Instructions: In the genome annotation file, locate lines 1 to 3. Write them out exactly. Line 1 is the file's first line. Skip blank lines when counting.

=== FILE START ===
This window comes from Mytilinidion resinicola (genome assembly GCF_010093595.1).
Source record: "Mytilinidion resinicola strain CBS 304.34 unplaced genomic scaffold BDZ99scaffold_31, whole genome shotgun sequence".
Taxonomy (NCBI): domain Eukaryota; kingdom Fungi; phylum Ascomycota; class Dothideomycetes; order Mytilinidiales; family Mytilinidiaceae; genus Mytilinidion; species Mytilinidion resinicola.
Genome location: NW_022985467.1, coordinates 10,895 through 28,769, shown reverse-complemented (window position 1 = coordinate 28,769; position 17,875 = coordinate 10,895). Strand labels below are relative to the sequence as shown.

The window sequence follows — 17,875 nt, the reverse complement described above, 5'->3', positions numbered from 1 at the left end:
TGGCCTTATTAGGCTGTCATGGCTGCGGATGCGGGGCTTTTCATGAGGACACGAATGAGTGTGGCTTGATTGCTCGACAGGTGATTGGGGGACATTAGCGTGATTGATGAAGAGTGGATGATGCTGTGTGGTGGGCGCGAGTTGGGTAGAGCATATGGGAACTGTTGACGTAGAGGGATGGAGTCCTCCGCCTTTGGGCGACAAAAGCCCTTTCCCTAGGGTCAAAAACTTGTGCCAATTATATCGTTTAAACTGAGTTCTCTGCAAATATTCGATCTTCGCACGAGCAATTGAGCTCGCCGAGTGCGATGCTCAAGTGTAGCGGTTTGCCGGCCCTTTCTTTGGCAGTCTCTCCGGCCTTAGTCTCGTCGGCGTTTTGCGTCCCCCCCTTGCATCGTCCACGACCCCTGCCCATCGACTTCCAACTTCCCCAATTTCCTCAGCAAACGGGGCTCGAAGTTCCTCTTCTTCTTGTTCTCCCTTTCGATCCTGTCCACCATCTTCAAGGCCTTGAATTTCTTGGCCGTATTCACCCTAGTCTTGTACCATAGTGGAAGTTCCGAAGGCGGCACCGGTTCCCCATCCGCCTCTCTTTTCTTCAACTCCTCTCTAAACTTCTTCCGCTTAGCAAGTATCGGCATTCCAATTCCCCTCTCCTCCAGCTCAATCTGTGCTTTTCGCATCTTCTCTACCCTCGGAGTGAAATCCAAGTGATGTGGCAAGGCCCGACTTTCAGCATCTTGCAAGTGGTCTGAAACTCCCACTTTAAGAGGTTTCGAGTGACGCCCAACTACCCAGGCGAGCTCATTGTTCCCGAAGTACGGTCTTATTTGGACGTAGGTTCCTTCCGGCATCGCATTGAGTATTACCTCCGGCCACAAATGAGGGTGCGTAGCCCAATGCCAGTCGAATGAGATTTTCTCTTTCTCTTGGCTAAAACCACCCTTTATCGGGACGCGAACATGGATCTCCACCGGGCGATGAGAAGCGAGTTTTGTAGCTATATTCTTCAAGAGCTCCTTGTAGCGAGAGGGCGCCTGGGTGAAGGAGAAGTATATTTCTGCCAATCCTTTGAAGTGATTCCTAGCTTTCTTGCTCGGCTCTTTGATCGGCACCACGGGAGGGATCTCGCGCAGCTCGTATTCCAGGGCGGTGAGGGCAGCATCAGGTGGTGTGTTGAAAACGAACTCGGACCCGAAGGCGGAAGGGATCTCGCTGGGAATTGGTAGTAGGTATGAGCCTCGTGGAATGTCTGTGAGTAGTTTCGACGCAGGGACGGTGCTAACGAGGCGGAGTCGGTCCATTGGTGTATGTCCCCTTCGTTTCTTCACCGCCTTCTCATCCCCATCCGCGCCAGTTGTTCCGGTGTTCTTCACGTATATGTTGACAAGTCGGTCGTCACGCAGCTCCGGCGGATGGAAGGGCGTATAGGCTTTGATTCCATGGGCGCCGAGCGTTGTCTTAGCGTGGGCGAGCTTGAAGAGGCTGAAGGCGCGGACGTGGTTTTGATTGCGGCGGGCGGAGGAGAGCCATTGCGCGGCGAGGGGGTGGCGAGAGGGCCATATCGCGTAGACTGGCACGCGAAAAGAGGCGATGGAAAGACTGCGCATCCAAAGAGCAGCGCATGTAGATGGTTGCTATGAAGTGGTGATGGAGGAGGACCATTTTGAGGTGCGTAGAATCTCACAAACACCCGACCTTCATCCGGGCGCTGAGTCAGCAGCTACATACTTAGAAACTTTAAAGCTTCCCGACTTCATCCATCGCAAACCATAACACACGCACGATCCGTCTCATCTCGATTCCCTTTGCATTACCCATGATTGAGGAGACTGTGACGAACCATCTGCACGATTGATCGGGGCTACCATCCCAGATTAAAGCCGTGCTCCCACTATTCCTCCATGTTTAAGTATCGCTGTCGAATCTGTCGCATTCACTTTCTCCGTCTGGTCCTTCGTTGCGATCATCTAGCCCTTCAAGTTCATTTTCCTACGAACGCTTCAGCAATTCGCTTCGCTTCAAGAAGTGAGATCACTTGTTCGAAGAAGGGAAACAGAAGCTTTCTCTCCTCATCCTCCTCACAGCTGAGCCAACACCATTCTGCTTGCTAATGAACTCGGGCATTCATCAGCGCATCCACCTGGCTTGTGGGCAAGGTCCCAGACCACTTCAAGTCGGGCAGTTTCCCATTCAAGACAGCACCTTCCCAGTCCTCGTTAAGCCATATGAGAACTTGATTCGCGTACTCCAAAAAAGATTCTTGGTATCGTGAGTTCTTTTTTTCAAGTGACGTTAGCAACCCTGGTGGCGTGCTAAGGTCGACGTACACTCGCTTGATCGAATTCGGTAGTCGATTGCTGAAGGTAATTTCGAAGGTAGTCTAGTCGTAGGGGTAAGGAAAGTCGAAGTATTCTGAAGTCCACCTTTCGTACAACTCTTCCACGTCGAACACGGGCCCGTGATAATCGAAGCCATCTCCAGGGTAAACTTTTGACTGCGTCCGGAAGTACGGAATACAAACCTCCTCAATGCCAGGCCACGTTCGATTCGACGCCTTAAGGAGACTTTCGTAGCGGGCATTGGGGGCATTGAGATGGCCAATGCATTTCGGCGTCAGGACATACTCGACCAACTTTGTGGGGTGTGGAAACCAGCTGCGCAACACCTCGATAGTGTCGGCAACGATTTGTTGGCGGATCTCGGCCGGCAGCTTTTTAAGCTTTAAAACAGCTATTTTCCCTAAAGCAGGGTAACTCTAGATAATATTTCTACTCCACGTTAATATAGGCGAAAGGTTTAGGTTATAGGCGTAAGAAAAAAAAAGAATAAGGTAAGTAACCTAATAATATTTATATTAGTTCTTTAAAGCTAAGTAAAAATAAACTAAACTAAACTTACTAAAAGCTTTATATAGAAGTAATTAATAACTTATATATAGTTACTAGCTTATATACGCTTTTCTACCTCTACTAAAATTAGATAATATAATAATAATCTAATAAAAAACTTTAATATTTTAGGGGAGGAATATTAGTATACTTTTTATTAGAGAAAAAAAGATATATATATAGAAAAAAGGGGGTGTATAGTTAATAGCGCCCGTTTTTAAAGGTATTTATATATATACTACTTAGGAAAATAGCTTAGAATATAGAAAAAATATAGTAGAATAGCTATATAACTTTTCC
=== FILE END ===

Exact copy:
This window comes from Mytilinidion resinicola (genome assembly GCF_010093595.1).
Source record: "Mytilinidion resinicola strain CBS 304.34 unplaced genomic scaffold BDZ99scaffold_31, whole genome shotgun sequence".
Taxonomy (NCBI): domain Eukaryota; kingdom Fungi; phylum Ascomycota; class Dothideomycetes; order Mytilinidiales; family Mytilinidiaceae; genus Mytilinidion; species Mytilinidion resinicola.